1- Make Cleaning a Priority
If your commercial kitchen isn’t cleaned adequately, your staff could get sick, customers could fall ill, and pests could pose as unwanted guests. While your staff may do most of your cleaning, especially during their night closing duties, it is very easy to forget about cleaning a deep fryer or meat slicer.
For this, we recommend hiring a professional commercial kitchen company like APS-Hoods, which can ensure every appliance is adequately cleaned for bacteria and virus removal. And so that you can remain in the health inspector’s good graces.
2- Consider Periodic Cleaning
Monthly cleaning would ensure that your kitchen appliances always remain sanitized for when the health inspector rolls through. Even quarterly deep cleaning services can keep grease from building up and appliances from getting too overloaded to work efficiently. At most, you should schedule a professional appliance cleaning service to come once yearly, as doing so will keep your restaurant and all your appliances in tip-top shape.
3- Hire a Cleaning Staff to Assess Appliance Damage & Defects
If you manage to hire a commercial kitchen appliance cleaning company, have that same company check your equipment for any and all problems. A wire that appears frayed on a vent hood fan, for instance, could cause acrid smoke to fill your restaurant, which can, in turn, taint your food and put your customers off. By having your cleaning crew also provide regular inspections, you can keep your appliance maintenance ongoing while saving money on costly repairs.
4- Wipe Down Your Appliances Nightly
All of your kitchen equipment should be wiped down inside and outside. Make sure you use a powerful degreaser that cuts down on any films left behind. Any amount of grease can cause a fire, so pay special attention to your ventilation hoods and other components that tend to collect grease over time.
Make sure you get up any moisture around the sinks and faucets by using a soft, dry rag, as that will prevent rust from collecting on your kitchen appliances. While you’re at it, unassembled your beverage machine faucets and soak them to prevent buildup. Finally, make sure you get up any grease from off the floor. While this isn’t technically appliance cleanup, it can also help prevent deadly fires.
5- Check All Equipment Monthly
Every month, you and your staff should check the refrigerators and freezers for cold air leaks, as well as cracks or punctures. You will also want to check your refrigerators, as well as your ovens, for any cracks or leaks. Check the hinges on your cooler and freezer doors, as well as your ovens, and test the suction on your ventilation hoods to ensure they are pulling the right amount of bad air out of your kitchen.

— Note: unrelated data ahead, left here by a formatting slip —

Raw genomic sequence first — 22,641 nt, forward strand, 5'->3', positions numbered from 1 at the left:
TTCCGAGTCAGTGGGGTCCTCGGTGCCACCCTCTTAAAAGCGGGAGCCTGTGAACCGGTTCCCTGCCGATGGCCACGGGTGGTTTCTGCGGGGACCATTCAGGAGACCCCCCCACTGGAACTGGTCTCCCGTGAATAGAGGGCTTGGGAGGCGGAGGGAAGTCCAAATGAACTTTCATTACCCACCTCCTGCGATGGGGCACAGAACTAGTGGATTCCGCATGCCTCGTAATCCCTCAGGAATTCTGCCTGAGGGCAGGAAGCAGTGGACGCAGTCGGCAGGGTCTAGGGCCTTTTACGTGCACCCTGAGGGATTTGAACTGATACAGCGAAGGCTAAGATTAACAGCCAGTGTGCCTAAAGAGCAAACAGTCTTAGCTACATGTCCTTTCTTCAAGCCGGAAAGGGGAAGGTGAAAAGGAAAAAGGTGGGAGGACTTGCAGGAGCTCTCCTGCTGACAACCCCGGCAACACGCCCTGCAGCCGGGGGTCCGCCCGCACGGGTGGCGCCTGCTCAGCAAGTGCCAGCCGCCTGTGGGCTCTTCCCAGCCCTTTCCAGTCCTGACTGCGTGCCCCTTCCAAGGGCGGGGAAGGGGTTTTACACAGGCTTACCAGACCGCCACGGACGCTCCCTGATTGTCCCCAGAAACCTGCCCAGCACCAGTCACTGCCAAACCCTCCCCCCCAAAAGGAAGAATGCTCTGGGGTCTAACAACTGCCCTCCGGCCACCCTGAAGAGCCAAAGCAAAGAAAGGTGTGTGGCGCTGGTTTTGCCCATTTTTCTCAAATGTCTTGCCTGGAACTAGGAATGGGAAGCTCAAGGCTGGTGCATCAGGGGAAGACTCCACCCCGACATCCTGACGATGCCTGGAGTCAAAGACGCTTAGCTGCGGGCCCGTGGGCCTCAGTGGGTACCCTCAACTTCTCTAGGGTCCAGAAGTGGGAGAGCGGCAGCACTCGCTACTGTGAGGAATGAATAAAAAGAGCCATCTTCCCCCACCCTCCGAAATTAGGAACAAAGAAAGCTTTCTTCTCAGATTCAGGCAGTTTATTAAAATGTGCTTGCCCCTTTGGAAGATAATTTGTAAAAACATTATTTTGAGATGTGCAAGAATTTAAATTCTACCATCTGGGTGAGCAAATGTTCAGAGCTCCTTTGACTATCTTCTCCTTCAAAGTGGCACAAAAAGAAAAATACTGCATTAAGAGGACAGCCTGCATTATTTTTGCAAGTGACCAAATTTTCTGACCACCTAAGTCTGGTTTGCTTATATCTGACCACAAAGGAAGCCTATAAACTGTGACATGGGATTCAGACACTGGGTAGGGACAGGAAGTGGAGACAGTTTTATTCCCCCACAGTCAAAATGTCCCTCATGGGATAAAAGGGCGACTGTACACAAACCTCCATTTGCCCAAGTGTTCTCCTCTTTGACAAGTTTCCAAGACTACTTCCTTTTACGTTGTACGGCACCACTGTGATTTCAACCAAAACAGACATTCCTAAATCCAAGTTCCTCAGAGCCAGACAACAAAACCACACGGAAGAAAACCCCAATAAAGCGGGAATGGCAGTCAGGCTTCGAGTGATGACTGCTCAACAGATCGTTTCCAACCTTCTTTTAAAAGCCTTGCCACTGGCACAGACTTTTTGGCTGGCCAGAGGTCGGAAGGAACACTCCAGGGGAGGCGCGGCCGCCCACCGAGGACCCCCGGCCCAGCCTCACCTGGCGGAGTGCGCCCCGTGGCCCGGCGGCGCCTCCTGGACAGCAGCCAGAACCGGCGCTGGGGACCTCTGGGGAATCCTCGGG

While you’re at it, ensure you clean all the fan blades, including your make-up air fans, vent fans, and any others your restaurant employs. A commercial kitchen can use tons of fans, and each one should be cleaned and inspected at least monthly to ensure all components are working as they should.
6- Outsource Your Restaurant Equipment Maintenance & Repairs
At least once a quarter, we recommend hiring a company like APS-Hoods to come to your restaurant and inspect your vent hoods, ovens, refrigerators, and all other commercial kitchen equipment. This inspection will check your components for wear, which can be an indication that they may need to be replaced. Regular maintenance of your equipment will extend its life, but sometimes replacements do become necessary. A professional commercial kitchen cleaning and repair service like APS-Hoods can ensure you are always notified when equipment is faulty and needs to be switched out with the latest brand.
7- Schedule Service & Repair at Least Every Two Years
If you don’t opt for monthly or quarterly commercial kitchen equipment cleaning and maintenance, consider having a service arrive on your property at least every two years. This check can be as thorough as you prefer, including inspecting all your HVAC systems and ducting to ensure it’s free of grease and debris, as well as taking apart your ice makers and cleaning every internal component. These checks, once again, can save you loads in future replacement costs.
8- Get Replacements Based on Professional Recommendations
For a restaurant that runs optimally, you never want to base your equipment replacements on the look of an appliance or the cost. Instead, get a professional’s opinion based on your kitchen layout, your normal levels of business, and other important factors.
9- Replace Your Ventilation System Exhaust Belt Each Year
So that your commercial kitchen is always clean and fresh smelling, ensure you change out the exhaust belts of your ventilation system every year. This is a minor investment that can save you loads in the future.
10- Call APS-Hoods for Regular Equipment Maintenance & Repairs
If you operate a commercial kitchen, you may not know where to turn for monthly, quarterly, or annual cleaning and maintenance of all your appliances. Aps-Hoods is the qualified leader in commercial kitchen cleaning and repairs, and we serve both Denver, Colorado, for your convenience. Call now to schedule a free consultation.